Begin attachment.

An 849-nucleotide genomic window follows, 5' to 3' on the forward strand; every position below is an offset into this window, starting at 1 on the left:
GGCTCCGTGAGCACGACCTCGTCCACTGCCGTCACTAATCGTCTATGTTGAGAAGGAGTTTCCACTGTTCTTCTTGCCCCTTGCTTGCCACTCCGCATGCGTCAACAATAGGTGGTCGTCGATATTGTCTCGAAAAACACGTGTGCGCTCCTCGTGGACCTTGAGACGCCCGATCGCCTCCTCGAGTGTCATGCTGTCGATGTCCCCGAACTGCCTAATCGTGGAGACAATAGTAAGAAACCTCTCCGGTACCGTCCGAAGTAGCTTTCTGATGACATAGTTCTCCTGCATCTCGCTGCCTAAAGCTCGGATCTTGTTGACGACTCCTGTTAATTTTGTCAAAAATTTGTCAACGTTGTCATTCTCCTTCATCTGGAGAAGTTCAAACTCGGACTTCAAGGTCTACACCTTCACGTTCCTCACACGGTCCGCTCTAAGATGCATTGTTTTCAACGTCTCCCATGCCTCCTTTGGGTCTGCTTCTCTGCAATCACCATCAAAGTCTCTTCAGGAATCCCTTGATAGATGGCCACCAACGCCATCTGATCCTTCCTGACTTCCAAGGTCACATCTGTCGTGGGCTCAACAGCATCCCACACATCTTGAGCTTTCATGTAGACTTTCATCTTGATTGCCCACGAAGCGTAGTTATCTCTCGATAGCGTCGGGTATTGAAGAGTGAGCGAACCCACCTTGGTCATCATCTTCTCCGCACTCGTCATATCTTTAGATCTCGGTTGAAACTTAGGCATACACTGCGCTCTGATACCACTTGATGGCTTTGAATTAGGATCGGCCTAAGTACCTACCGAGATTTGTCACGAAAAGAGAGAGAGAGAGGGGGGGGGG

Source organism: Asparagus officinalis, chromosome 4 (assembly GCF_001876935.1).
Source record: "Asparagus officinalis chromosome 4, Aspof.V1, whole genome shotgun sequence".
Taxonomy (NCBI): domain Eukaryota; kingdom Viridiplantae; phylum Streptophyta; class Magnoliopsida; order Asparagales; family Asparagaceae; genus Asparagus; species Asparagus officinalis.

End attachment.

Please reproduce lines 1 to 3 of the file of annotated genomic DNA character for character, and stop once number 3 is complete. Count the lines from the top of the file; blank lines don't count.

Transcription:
An 849-nucleotide genomic window follows, 5' to 3' on the forward strand; every position below is an offset into this window, starting at 1 on the left:
GGCTCCGTGAGCACGACCTCGTCCACTGCCGTCACTAATCGTCTATGTTGAGAAGGAGTTTCCACTGTTCTTCTTGCCCCTTGCTTGCCACTCCGCATGCGTCAACAATAGGTGGTCGTCGATATTGTCTCGAAAAACACGTGTGCGCTCCTCGTGGACCTTGAGACGCCCGATCGCCTCCTCGAGTGTCATGCTGTCGATGTCCCCGAACTGCCTAATCGTGGAGACAATAGTAAGAAACCTCTCCGGTACCGTCCGAAGTAGCTTTCTGATGACATAGTTCTCCTGCATCTCGCTGCCTAAAGCTCGGATCTTGTTGACGACTCCTGTTAATTTTGTCAAAAATTTGTCAACGTTGTCATTCTCCTTCATCTGGAGAAGTTCAAACTCGGACTTCAAGGTCTACACCTTCACGTTCCTCACACGGTCCGCTCTAAGATGCATTGTTTTCAACGTCTCCCATGCCTCCTTTGGGTCTGCTTCTCTGCAATCACCATCAAAGTCTCTTCAGGAATCCCTTGATAGATGGCCACCAACGCCATCTGATCCTTCCTGACTTCCAAGGTCACATCTGTCGTGGGCTCAACAGCATCCCACACATCTTGAGCTTTCATGTAGACTTTCATCTTGATTGCCCACGAAGCGTAGTTATCTCTCGATAGCGTCGGGTATTGAAGAGTGAGCGAACCCACCTTGGTCATCATCTTCTCCGCACTCGTCATATCTTTAGATCTCGGTTGAAACTTAGGCATACACTGCGCTCTGATACCACTTGATGGCTTTGAATTAGGATCGGCCTAAGTACCTACCGAGATTTGTCACGAAAAGAGAGAGAGAGAGGGGGGGGGG

Source organism: Asparagus officinalis, chromosome 4 (assembly GCF_001876935.1).